Why Shattenkirk is drawing so much buzz ahead of the NHL trade deadline

Takeaways: A weekly spin around the NHL

It was six years ago this month that the St. Louis Blues acquired Kevin Shattenkirk from the Colorado Avalanche.

Now, Shattenkirk’s future in St. Louis is in question. The 28-year-old from New Rochelle, N.Y., is likely to draw the most buzz ahead of the March 1 trade deadline, a right-shooting defenceman on an expiring contract who offers almost unrivalled production from the back end.

“His offensive skills are top-notch,” teammate and frequent defensive partner Carl Gunnarsson said of Shattenkirk, who’s on pace for a career-best 16 goals and 57 points. 

“He always seems like he’s finding the open guy and he’s always getting to the open spots,” added Colton Parayko, another member of the Blues defence. “He’s got a good shot, he’s a good passer, he’s got vision — pretty much everything you look for in an offensive defenceman.”

In fact, heading into Monday’s play, Shattenkirk was tied for 10th among all NHL defencemen with 238 points since the start of the 2011-12 season, 10th with 181 assists and 11th with 57 goals.

It’s on the power play where he’s most potent though, making him especially attractive to potential suitors ahead of the deadline. Shattenkirk boasts 122 power-play points over the last five-plus seasons, second only to Ottawa Senators captain Erik Karlsson among NHL defenders. His 31 power-play goals in that same stretch trail only Shea Weber and Oliver Ekman-Larsson.

Prior to Monday, he was tied for first at the position with 18 power-play points this season and second with seven power-play goals.

“It’s something I wish I could do, but there’s only a few guys in the league that have that kind of ability,” Gunnarsson said of Shattenkirk’s power-play prowess. 

However appealing he may be as a trade chip before the deadline â€” just over two weeks away — the Blues might be better served keeping Shattenkirk themselves. For all their struggles this season (though not of late), St. Louis is still a viable threat to compete for the Stanley Cup after reaching the Western Conference final last year.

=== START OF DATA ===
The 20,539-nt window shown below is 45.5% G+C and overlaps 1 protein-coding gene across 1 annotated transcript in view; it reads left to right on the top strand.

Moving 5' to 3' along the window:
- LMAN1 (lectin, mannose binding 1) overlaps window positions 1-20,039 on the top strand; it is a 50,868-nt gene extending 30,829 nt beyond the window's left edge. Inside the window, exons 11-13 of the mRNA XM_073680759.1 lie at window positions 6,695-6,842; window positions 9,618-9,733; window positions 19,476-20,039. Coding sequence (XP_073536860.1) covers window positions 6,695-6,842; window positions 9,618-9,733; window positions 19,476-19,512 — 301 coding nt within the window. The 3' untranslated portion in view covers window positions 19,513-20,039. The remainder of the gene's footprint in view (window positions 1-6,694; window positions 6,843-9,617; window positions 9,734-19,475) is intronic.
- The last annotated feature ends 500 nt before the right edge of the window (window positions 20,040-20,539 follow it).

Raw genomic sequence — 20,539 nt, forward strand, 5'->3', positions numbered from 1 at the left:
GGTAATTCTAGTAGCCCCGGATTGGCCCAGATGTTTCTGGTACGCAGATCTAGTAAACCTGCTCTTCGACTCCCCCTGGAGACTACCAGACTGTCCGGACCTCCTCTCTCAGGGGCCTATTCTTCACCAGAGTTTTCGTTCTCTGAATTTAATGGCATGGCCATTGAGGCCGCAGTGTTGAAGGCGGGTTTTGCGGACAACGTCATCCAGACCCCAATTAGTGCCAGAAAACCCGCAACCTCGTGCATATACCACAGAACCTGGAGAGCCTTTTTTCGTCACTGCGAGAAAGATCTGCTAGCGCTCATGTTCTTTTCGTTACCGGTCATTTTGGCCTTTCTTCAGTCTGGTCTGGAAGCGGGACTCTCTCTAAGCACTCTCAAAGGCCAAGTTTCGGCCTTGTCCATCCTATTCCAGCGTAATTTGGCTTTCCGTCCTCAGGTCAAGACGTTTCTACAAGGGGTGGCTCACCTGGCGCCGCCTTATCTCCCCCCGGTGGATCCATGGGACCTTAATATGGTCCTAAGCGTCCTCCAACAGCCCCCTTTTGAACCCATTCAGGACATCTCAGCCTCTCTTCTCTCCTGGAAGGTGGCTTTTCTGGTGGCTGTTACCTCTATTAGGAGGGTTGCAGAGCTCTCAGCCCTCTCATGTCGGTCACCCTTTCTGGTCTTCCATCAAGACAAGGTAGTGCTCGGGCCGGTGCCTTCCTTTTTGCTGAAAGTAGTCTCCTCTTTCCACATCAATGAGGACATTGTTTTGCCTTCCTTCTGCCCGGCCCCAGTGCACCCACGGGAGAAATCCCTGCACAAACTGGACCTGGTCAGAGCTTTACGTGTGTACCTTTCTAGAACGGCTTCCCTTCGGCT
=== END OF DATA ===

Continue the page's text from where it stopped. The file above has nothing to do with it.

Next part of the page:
Shattenkirk garners only the fourth-most minutes on their defence (about 20 minutes per-game), but the club has no comparable threat for the offence he provides.  

Stay tuned.



Perhaps to some alarm for the Montreal Canadiens, Carey Price continues to trend downward this season.

Save percentage by month for the 29-year-old:

October: .954

November: .944

December: .899

January: .906

February: .879

Price is tied for ninth among NHL goaltenders with a .917 save percentage (min. 30 starts) and third with a .934 clip at even-strength. He’s struggled most with his team short-handed, yielding a league-leading 32 power-play goals against. 



Pittsburgh went 33-16-5 with a plus-41 goal differential after replacing head coach Mike Johnston with Mike Sullivan in mid-December last season, eventually capturing their fourth Stanley Cup the following spring. Teams opting to dismiss a coach mid-season can only hope for such a bump. Results have been positive for clubs making a move so far this season:

Florida Panthers

Change: Replaced Gerrard Gallant with Tom Rowe

Record at firing (goal differential): 11-10-1 (minus-2)

Since: 13-10-9 (minus-15)

New York Islanders

Change: Replaced Jack Capuano with Doug Weight

Record at firing (goal differential): 17-17-8 (minus-6)

Since: 8-2-2 (plus-11)

St. Louis Blues

Change: Replaced Ken Hitchcock with Mike Yeo

Record at firing (goal differential): 24-21-5 (minus-16)

Since: 5-1-0 (plus-12)

Boston Bruins

Change: Replaced Claude Julien with Bruce Cassidy

Record at firing (goal differential): 26-23-6 (minus-6)

Since: 3-0-0 (plus-8)



The much-maligned Stars goalie tandem of Antti Niemi and Kari Lehtonen has been shockingly effective at five-on-five, Dallas sitting seventh overall with a .929 save percentage. It’s dreadful netminding on the league’s worst penalty kill that’s really doomed the Stars, the club sitting last by a wide margin with an ugly .819 save percentage.



Corey Perry finally had his first multi-goal game of the season last week, scoring his 10th and 11th goals of the year in a win over Buffalo. The 31-year-old, who trails only Alex Ovechkin and Steven Stamkos with 311 goals since the 2007-08 season, is headed for his slimmest goal output since becoming a full-time NHL player.

Perry is on pace for a mere 16 goals or less than half of last year’s total (34).

The Peterborough, Ont., native appears to be suffering from some undue misfortune, currently shooting just 7.1 per cent â€” which would be a career low — on about the same number of shots per-game (2.7) as last year.

Prior to Monday’s games, Perry’s 11 goals were tied with Arizona’s Radim Vrbata and Edmonton’s Ryan Nugent-Hopkins for the fewest among forwards with at least 150 shots this season.


10 WITH 10

Prior to Monday, only two teams had at least 10 players with 10 goals or more already this season: the Washington Capitals and Minnesota Wild.

Jonas Siegel, The Canadian Press

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